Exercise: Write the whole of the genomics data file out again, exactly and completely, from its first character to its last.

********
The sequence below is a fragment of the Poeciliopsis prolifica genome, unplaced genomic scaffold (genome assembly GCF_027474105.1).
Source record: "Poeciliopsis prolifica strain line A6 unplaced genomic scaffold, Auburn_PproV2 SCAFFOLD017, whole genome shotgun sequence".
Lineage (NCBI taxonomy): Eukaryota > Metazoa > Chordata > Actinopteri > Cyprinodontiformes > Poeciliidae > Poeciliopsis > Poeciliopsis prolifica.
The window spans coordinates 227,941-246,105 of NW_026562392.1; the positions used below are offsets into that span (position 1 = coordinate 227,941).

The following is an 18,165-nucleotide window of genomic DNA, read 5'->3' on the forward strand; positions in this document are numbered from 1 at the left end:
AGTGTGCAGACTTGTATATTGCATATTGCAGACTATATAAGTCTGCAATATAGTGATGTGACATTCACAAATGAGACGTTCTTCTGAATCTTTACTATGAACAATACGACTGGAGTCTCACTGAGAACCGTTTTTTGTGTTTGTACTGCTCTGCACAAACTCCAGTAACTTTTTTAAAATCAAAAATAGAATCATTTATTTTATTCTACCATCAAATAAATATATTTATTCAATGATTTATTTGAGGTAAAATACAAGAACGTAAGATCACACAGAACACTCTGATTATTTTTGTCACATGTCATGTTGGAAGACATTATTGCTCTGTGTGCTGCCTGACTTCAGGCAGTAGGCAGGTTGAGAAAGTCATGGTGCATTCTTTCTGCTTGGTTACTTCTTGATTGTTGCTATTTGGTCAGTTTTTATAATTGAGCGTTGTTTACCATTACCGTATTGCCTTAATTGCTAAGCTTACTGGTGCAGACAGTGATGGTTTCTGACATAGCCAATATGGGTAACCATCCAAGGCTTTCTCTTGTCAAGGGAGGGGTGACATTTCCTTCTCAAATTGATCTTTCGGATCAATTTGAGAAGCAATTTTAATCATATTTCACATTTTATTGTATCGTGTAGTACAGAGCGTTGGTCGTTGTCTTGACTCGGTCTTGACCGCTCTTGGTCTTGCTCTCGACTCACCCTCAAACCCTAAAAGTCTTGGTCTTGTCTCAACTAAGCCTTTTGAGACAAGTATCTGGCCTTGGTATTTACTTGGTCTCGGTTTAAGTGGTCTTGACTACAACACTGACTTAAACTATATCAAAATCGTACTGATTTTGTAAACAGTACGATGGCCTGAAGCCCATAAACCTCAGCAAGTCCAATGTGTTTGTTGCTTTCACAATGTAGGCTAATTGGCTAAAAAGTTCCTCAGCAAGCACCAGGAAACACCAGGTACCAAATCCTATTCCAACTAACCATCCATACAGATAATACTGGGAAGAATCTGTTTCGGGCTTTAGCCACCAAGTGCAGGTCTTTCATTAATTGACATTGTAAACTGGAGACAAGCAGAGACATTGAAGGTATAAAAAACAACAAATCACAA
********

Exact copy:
The sequence below is a fragment of the Poeciliopsis prolifica genome, unplaced genomic scaffold (genome assembly GCF_027474105.1).
Source record: "Poeciliopsis prolifica strain line A6 unplaced genomic scaffold, Auburn_PproV2 SCAFFOLD017, whole genome shotgun sequence".
Lineage (NCBI taxonomy): Eukaryota > Metazoa > Chordata > Actinopteri > Cyprinodontiformes > Poeciliidae > Poeciliopsis > Poeciliopsis prolifica.
The window spans coordinates 227,941-246,105 of NW_026562392.1; the positions used below are offsets into that span (position 1 = coordinate 227,941).

The following is an 18,165-nucleotide window of genomic DNA, read 5'->3' on the forward strand; positions in this document are numbered from 1 at the left end:
AGTGTGCAGACTTGTATATTGCATATTGCAGACTATATAAGTCTGCAATATAGTGATGTGACATTCACAAATGAGACGTTCTTCTGAATCTTTACTATGAACAATACGACTGGAGTCTCACTGAGAACCGTTTTTTGTGTTTGTACTGCTCTGCACAAACTCCAGTAACTTTTTTAAAATCAAAAATAGAATCATTTATTTTATTCTACCATCAAATAAATATATTTATTCAATGATTTATTTGAGGTAAAATACAAGAACGTAAGATCACACAGAACACTCTGATTATTTTTGTCACATGTCATGTTGGAAGACATTATTGCTCTGTGTGCTGCCTGACTTCAGGCAGTAGGCAGGTTGAGAAAGTCATGGTGCATTCTTTCTGCTTGGTTACTTCTTGATTGTTGCTATTTGGTCAGTTTTTATAATTGAGCGTTGTTTACCATTACCGTATTGCCTTAATTGCTAAGCTTACTGGTGCAGACAGTGATGGTTTCTGACATAGCCAATATGGGTAACCATCCAAGGCTTTCTCTTGTCAAGGGAGGGGTGACATTTCCTTCTCAAATTGATCTTTCGGATCAATTTGAGAAGCAATTTTAATCATATTTCACATTTTATTGTATCGTGTAGTACAGAGCGTTGGTCGTTGTCTTGACTCGGTCTTGACCGCTCTTGGTCTTGCTCTCGACTCACCCTCAAACCCTAAAAGTCTTGGTCTTGTCTCAACTAAGCCTTTTGAGACAAGTATCTGGCCTTGGTATTTACTTGGTCTCGGTTTAAGTGGTCTTGACTACAACACTGACTTAAACTATATCAAAATCGTACTGATTTTGTAAACAGTACGATGGCCTGAAGCCCATAAACCTCAGCAAGTCCAATGTGTTTGTTGCTTTCACAATGTAGGCTAATTGGCTAAAAAGTTCCTCAGCAAGCACCAGGAAACACCAGGTACCAAATCCTATTCCAACTAACCATCCATACAGATAATACTGGGAAGAATCTGTTTCGGGCTTTAGCCACCAAGTGCAGGTCTTTCATTAATTGACATTGTAAACTGGAGACAAGCAGAGACATTGAAGGTATAAAAAACAACAAATCACAA